X-Men: Prelude to Schism Review Part 1

June 23, 2011

Is there finally an X-Men comic worth reading?

X-Men comics over the past few years have been, well, anything but stellar; however, the upcoming X-Event has had me intrigued since I first began hearing whispers of it on various websites. Not much has been said about the forthcoming X-Men: Schism miniseries, to be written by Jason Aaron (Wolverine, Ghost Rider) and illustrated by a collaborative team of artists including Frank Cho (Mighty Avengers, Hulk), and Carlos Pacheco (Avengers Forever, X-Men). What is known is that the story will find Cyclops and Wolverine on opposite sides of an ongoing mutant debate: should mutants try to peacefully co-exist with humans or should they live on their own entirely? Rumors and teaser images have given the impression that not only will the two heavy-hitters be against one another philosophically, but physically as well with their followers choosing sides. Could this mean the end of the X-Men or could it be the beginning of two separate entities? Honestly, up until recently, Cyclops and Wolverine have never really gotten along. They are constantly fighting over something (Jean Grey ring any bells?). Personally, I can’t wait for this little rift between the X-Men. I would love to see a brawl between these two the likes of which we have never seen. And for those of you who don’t think Cyclops stands a chance against Wolverine, I wouldn’t be so quick to judge. He has gotten pretty tough as of late.

X-Men: Prelude to Schism, written by Paul Jenkins (Civil War: Front Line, Son of Hulk), with art by Roberto De La Torre, Andrea Mutti, and Will Conrad, is a character-driven four part mini-series that explores the depths of four of the X-Men’s major powers. Already an endangered species, the mutants await certain peril as an unseen enemy moves closer to Utopia, the X-Men’s headquarters. The reader is never given even the slightest hint as to who or what the threat may be, (I’m guessing the threat may come from within) but rather waits in anticipation as Cyclops contemplates his options and seeks advice from his elders and predecessors.

In issue number one, Cyclops speaks with Charles Xavier while the rest of the X-Men anxiously await his decision in another room. Jenkins uses flashbacks in a brilliant way, allowing both men to relive moments of unbearable decisions and sacrifice that truly made Scott Summers (Cyclops) the leader he is today. He has become the only mutant able to unite their entire race. What makes me respect Paul Jenkins in this issue is that it is almost entirely written as a telepathic conversation, Xavier’s signature power. The hearts and souls of these two men are powerfully depicted and they hardly even look at one another! A standing ovation for this particular facet of the story should be given to De La Torre who does an excellent job with the illustrations. The dark, gritty look provides an uneasy feeling of impending doom while at the same time, allows the reader to grasp the depths of Cyclops’ decision.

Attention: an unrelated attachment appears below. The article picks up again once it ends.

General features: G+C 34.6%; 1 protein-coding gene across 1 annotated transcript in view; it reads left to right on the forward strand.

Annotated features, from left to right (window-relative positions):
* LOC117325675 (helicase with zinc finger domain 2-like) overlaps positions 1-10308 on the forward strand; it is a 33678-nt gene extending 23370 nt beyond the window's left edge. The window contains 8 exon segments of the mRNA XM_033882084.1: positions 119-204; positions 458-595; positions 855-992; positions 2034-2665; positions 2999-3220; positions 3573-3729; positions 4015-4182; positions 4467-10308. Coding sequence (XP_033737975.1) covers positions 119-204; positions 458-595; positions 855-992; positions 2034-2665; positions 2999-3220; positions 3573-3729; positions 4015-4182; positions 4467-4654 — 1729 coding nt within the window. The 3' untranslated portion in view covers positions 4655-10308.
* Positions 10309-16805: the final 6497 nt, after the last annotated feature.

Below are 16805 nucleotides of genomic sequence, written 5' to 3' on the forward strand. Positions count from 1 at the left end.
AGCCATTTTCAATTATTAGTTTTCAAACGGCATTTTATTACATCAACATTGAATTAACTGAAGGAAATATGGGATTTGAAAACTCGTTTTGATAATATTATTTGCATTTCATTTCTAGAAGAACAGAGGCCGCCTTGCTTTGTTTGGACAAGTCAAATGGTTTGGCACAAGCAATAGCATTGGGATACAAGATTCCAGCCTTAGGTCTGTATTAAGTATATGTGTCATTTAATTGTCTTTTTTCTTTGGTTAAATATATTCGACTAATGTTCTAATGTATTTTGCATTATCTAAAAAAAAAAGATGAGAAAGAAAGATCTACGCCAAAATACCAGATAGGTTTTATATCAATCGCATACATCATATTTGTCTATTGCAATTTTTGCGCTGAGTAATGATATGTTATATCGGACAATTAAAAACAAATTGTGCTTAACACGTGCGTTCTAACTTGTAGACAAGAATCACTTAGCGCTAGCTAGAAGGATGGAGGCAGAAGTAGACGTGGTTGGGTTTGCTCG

Issue two provides a different outlook for the story as Cyclops now speaks with Magneto. You may be thinking, Magneto? Yes, that’s right. For those of you who haven’t been privy, Magneto is now a member of the X-Men, united by Cyclops. For the most part, this issue really delves into Magneto’s past growing up in Nazi Germany. Jenkins focuses on Magneto’s relationship with his father and how he looked up to him as a leader. It is clear that Jenkins is using Magneto’s father and the current situation that Cyclops is dealing with as a parallel. Magneto views Scott Summers as a great hero, not unlike his own father, and hopes that his own mistakes can prevent Cyclops from making the wrong decision. Mutti provides the art for this story and I was personally not as attracted to it as De La Torre’s in the first issue. I felt that it lacked depth and maturity; however, I am not discounting the issue as a whole, as it is written equally as well as the first.

X-Men: Prelude to Schism number three is a very Cyclops-centric issue. Cyclops struggles with the idea of leading the mutant race into destruction. Jenkins allows Scott Summers to question who he is as a person and as a leader before he can justly stand up and lead. In a wonderfully scripted line, Cyclops poignantly asks, “Makes me wonder who is the fool: the blind man who leads? Or the fools who follow him?” In the end, it seems that with all of the advice given, only Cyclops himself can make the tough decision, and the right one at that. I did appreciate the art in this issue. Conrad has a certain sophistication to his drawings that makes the characters involved seem highly important. With decisive attention drawn to the foremost characters, his use of perspective truly makes his drawings come to life.

Issue four will be released June 29th. Stay tuned for my review on the final issue of X-Men: Prelude to Schism as well as my thoughts on the series as a whole and my expectations and hopes for X-Men: Schism!


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One comment on “X-Men: Prelude to Schism Review Part 1

  1. Sarah Jun 24, 2011

    It’s possible that this makes me want to read comics.

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